President TrumpDonald TrumpTrump takes shot at new GOP candidate in Ohio over Cleveland nickname GOP political operatives indicted over illegal campaign contribution from Russian national in 2016 On The Money — Dems dare GOP to vote for shutdown, default MORE will award the Presidential Medal of Freedom to famed Notre Dame college football coach Lou Holtz on Thursday, the White House announced.
Holtz retired from coaching in 2004 and is a prominent supporter of the president; he spoke at the Republican National Convention in August and described Trump as an “outstanding leader.”
Trump said in September that he intended to award the Medal of Freedom, which is the nation’s highest civilian honor, to Holtz.
Holtz coached for 33 seasons at a number of colleges, including Notre Dame, North Carolina State and the University of Arkansas. He also spent one season in the NFL coaching the New York Jets.
Holtz's team at Notre Dame won the national championship in 1988 after an undefeated season.
“America recognizes Lou Holtz as one of the greatest football coaches of all time for his unmatched accomplishments on the gridiron, but he is also a philanthropist, author, and true American patriot,” the White House said in a statement Wednesday.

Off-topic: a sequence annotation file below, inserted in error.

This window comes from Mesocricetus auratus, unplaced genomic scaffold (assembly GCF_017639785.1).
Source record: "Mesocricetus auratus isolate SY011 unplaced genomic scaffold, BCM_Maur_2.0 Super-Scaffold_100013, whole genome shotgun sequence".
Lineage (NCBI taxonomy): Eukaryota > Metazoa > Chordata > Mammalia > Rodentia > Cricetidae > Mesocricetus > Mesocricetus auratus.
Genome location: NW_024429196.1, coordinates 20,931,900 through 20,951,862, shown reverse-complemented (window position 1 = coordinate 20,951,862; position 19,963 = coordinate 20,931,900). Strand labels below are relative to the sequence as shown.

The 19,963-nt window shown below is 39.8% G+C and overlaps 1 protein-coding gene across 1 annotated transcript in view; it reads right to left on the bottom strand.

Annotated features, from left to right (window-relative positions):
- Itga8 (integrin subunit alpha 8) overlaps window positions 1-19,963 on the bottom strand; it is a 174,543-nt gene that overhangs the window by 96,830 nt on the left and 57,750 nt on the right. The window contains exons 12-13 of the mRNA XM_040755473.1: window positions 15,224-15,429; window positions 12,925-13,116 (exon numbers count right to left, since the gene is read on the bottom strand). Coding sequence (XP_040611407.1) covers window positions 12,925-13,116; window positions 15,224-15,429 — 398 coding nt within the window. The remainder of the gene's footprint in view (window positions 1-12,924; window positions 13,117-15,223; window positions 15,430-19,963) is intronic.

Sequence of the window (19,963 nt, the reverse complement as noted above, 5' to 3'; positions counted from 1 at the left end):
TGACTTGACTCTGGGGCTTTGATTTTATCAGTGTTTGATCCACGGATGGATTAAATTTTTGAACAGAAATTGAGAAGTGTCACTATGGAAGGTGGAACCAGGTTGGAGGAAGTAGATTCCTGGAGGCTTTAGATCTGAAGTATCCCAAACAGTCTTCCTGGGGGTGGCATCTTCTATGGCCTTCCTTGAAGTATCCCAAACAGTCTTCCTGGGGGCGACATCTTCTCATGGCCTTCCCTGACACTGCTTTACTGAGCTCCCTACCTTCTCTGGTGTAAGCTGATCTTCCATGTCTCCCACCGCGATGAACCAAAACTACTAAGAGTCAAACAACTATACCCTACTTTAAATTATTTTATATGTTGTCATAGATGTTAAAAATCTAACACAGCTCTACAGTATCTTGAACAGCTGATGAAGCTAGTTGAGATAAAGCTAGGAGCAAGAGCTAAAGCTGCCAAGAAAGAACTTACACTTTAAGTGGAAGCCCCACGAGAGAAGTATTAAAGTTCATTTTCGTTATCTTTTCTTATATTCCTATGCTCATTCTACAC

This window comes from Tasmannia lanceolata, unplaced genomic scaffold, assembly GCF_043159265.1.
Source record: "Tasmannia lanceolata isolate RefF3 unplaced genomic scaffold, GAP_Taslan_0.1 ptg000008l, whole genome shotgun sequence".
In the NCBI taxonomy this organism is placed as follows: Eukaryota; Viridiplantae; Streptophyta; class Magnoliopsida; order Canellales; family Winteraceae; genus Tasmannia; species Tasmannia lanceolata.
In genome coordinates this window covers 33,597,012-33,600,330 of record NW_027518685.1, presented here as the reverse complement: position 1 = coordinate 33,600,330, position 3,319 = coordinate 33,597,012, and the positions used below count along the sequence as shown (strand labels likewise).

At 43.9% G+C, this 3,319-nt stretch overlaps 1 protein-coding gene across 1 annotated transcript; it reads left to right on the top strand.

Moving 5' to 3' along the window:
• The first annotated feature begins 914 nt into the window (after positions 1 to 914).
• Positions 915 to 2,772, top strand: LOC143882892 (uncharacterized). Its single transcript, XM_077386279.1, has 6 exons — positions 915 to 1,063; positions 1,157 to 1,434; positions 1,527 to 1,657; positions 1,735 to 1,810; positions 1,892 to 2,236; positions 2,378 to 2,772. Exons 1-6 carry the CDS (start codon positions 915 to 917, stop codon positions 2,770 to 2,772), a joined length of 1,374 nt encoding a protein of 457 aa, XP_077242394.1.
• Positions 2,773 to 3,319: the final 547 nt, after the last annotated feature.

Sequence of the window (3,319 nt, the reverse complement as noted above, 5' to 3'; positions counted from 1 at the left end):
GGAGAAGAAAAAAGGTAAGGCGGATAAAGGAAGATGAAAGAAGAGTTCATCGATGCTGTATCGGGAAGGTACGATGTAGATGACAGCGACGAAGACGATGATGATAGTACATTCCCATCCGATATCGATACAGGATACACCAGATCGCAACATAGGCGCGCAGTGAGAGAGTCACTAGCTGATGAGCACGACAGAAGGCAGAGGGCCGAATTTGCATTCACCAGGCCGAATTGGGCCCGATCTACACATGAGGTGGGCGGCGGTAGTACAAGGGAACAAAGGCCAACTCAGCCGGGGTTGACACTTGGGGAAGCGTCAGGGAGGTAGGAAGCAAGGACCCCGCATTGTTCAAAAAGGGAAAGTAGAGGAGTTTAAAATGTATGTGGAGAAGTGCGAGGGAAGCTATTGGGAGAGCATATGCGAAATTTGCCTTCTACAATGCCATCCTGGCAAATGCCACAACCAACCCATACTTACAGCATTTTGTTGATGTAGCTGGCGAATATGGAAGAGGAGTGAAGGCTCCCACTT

The White House did not offer specific details on the event Thursday. Past medal ceremonies have taken place inside the White House with an audience comprised of administration officials, guests of the honoree and others.
Holtz said in an interview with ABC Columbia on Nov. 19 — two weeks from Thursday — that he tested positive for the novel coronavirus and was recovering. The White House normally tests individuals who come into close contact with Trump or Vice President Pence beforehand.
The coronavirus pandemic, which has infected more than 13.7 million Americans and killed more than 270,000, has not stopped the White House from holding events with large groups. The White House began hosting annual holiday parties this week to mark Christmas and Hanukkah despite the surging cases across the country, though officials said steps are being taken to ensure the safety of attendees.
The Centers for Disease Control and Prevention on Wednesday shortened its recommended quarantine period from 14 days to seven days with a negative test result and 10 days without one if individuals do not have symptoms.